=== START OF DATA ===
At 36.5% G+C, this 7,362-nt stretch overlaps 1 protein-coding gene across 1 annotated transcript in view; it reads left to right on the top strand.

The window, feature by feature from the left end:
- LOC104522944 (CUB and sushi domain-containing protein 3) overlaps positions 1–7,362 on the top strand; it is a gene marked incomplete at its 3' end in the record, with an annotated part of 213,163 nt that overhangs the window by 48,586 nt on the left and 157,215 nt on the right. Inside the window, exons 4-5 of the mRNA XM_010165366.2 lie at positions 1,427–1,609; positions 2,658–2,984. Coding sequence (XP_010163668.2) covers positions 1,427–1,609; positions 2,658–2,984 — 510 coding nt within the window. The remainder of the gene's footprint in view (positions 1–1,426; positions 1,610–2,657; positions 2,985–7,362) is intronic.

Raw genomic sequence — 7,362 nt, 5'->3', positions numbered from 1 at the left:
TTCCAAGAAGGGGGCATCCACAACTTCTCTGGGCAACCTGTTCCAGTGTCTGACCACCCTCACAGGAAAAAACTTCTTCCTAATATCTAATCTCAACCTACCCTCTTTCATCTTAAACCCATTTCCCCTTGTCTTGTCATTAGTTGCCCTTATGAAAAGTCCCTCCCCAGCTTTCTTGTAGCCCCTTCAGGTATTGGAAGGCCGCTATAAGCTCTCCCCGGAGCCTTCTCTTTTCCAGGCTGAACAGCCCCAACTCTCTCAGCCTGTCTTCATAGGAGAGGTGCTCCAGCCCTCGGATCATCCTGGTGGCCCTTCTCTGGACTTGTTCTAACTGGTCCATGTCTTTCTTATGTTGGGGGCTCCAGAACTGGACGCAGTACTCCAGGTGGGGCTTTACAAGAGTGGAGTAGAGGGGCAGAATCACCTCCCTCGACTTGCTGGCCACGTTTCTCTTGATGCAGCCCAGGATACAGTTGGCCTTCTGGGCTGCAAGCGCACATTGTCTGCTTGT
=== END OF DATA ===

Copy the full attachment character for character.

At 36.5% G+C, this 7,362-nt stretch overlaps 1 protein-coding gene across 1 annotated transcript in view; it reads left to right on the top strand.

The window, feature by feature from the left end:
- LOC104522944 (CUB and sushi domain-containing protein 3) overlaps positions 1–7,362 on the top strand; it is a gene marked incomplete at its 3' end in the record, with an annotated part of 213,163 nt that overhangs the window by 48,586 nt on the left and 157,215 nt on the right. Inside the window, exons 4-5 of the mRNA XM_010165366.2 lie at positions 1,427–1,609; positions 2,658–2,984. Coding sequence (XP_010163668.2) covers positions 1,427–1,609; positions 2,658–2,984 — 510 coding nt within the window. The remainder of the gene's footprint in view (positions 1–1,426; positions 1,610–2,657; positions 2,985–7,362) is intronic.

Raw genomic sequence — 7,362 nt, 5'->3', positions numbered from 1 at the left:
TTCCAAGAAGGGGGCATCCACAACTTCTCTGGGCAACCTGTTCCAGTGTCTGACCACCCTCACAGGAAAAAACTTCTTCCTAATATCTAATCTCAACCTACCCTCTTTCATCTTAAACCCATTTCCCCTTGTCTTGTCATTAGTTGCCCTTATGAAAAGTCCCTCCCCAGCTTTCTTGTAGCCCCTTCAGGTATTGGAAGGCCGCTATAAGCTCTCCCCGGAGCCTTCTCTTTTCCAGGCTGAACAGCCCCAACTCTCTCAGCCTGTCTTCATAGGAGAGGTGCTCCAGCCCTCGGATCATCCTGGTGGCCCTTCTCTGGACTTGTTCTAACTGGTCCATGTCTTTCTTATGTTGGGGGCTCCAGAACTGGACGCAGTACTCCAGGTGGGGCTTTACAAGAGTGGAGTAGAGGGGCAGAATCACCTCCCTCGACTTGCTGGCCACGTTTCTCTTGATGCAGCCCAGGATACAGTTGGCCTTCTGGGCTGCAAGCGCACATTGTCTGCTTGT